Here’s one that might incite comments. Or maybe it’ll just incite vitriol. I usually finish these posts with the question of which you prefer, the cover or the original, but I’m pretty I sure I know the answer to this one already.
Mumford and Sons brought back the banjo in a big way in the late 2000s. It feels like the centre around which their platinum-selling debut album, “Sigh no more”, crowded, but really, they used a lot of non-traditional rock instruments to build their sound. I really liked the debut when I first heard it (still do, really) and because I don’t often listen to commercial radio, didn’t realize that it made them a household name until I saw a part of their set at Osheaga in 2013. Already by this time, though, the typical backlash that accompanies a meteoric rise had begun to set in. There really is a lot of hate out there for them. I’m not sure I completely understand it. However, I will say that with each successive album I’ve become more and more ambivalent, especially after they dispensed with their trademark sound on their third record and started to head down the vanilla pop road, hot on the trails of Coldplay.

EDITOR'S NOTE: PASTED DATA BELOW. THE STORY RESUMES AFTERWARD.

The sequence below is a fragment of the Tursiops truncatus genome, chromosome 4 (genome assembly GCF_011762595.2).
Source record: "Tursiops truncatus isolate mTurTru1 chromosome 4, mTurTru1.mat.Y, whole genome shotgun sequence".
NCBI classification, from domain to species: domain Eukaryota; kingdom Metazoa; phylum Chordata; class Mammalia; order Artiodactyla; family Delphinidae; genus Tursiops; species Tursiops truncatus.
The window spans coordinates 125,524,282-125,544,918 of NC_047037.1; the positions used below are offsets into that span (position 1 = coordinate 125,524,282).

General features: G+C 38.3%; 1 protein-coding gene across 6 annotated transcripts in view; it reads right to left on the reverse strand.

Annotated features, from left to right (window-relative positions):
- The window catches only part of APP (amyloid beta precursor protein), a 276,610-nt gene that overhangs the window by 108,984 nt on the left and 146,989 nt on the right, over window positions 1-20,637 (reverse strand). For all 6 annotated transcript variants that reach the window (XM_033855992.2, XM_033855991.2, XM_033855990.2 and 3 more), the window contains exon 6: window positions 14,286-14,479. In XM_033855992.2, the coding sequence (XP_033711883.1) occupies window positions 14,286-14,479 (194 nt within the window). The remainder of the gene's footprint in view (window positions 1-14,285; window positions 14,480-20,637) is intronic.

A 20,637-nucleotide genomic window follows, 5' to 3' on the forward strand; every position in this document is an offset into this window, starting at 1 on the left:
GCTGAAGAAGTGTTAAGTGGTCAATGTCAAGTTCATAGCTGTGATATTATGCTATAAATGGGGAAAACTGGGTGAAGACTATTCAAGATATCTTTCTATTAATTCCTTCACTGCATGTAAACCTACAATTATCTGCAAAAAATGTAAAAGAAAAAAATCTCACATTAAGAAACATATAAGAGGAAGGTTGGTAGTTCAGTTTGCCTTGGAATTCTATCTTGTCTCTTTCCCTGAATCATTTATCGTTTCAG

They covered Simon & Garfunkel’s classic folk pop tune, “The boxer”, just before they remade themselves, and released it as a bonus track on the deluxe edition of their 2012 sophomore release, “Babel”. This is a tune I have known and loved since high school and can remember singing the words along with my classmates on the bus trip back from a particular weekend winter retreat. Though Simon & Garfunkel were usually on the quieter side of folk, this was a jauntier number and when I saw that Mumford had covered it, I thought I would enjoy it even before I had heard it.
The instrumentation is different but the feel is very much in the same vein, the banjo, resonator guitar, and even Marcus Mumford’s vocals lending the tune some uplifting sadness. And it is just as easy to sing along with on that “la la lie” chorus.
So though I won’t bother asking the question, I will say that at least Paul Simon must have approved of this cover, given that he appeared on it, along with resonator guitar legend Jerry Douglas.
For the rest of the 100 best covers list, click here.